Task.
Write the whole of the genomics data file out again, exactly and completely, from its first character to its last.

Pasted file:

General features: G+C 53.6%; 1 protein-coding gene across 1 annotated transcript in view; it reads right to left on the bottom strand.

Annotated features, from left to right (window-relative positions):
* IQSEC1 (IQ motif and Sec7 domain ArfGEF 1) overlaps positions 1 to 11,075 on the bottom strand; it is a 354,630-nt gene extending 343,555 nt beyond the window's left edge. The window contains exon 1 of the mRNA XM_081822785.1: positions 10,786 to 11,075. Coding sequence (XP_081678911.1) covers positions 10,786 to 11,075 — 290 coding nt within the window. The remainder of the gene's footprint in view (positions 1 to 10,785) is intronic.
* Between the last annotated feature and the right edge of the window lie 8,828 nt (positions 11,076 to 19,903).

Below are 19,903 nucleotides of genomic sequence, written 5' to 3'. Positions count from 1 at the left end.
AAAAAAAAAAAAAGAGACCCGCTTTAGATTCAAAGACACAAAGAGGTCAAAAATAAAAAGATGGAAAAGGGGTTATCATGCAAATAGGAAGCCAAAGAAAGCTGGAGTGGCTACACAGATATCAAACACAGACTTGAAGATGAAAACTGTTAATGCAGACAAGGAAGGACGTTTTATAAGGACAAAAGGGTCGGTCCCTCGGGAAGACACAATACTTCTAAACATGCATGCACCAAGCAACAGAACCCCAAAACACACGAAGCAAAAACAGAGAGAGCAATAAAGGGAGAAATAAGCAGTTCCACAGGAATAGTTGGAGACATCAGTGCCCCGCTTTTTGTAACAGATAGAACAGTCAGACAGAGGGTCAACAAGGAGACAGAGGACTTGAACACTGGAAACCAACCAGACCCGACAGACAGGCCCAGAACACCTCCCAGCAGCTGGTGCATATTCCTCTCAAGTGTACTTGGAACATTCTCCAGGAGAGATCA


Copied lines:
General features: G+C 53.6%; 1 protein-coding gene across 1 annotated transcript in view; it reads right to left on the bottom strand.

Annotated features, from left to right (window-relative positions):
* IQSEC1 (IQ motif and Sec7 domain ArfGEF 1) overlaps positions 1 to 11,075 on the bottom strand; it is a 354,630-nt gene extending 343,555 nt beyond the window's left edge. The window contains exon 1 of the mRNA XM_081822785.1: positions 10,786 to 11,075. Coding sequence (XP_081678911.1) covers positions 10,786 to 11,075 — 290 coding nt within the window. The remainder of the gene's footprint in view (positions 1 to 10,785) is intronic.
* Between the last annotated feature and the right edge of the window lie 8,828 nt (positions 11,076 to 19,903).

Below are 19,903 nucleotides of genomic sequence, written 5' to 3'. Positions count from 1 at the left end.
AAAAAAAAAAAAAGAGACCCGCTTTAGATTCAAAGACACAAAGAGGTCAAAAATAAAAAGATGGAAAAGGGGTTATCATGCAAATAGGAAGCCAAAGAAAGCTGGAGTGGCTACACAGATATCAAACACAGACTTGAAGATGAAAACTGTTAATGCAGACAAGGAAGGACGTTTTATAAGGACAAAAGGGTCGGTCCCTCGGGAAGACACAATACTTCTAAACATGCATGCACCAAGCAACAGAACCCCAAAACACACGAAGCAAAAACAGAGAGAGCAATAAAGGGAGAAATAAGCAGTTCCACAGGAATAGTTGGAGACATCAGTGCCCCGCTTTTTGTAACAGATAGAACAGTCAGACAGAGGGTCAACAAGGAGACAGAGGACTTGAACACTGGAAACCAACCAGACCCGACAGACAGGCCCAGAACACCTCCCAGCAGCTGGTGCATATTCCTCTCAAGTGTACTTGGAACATTCTCCAGGAGAGATCA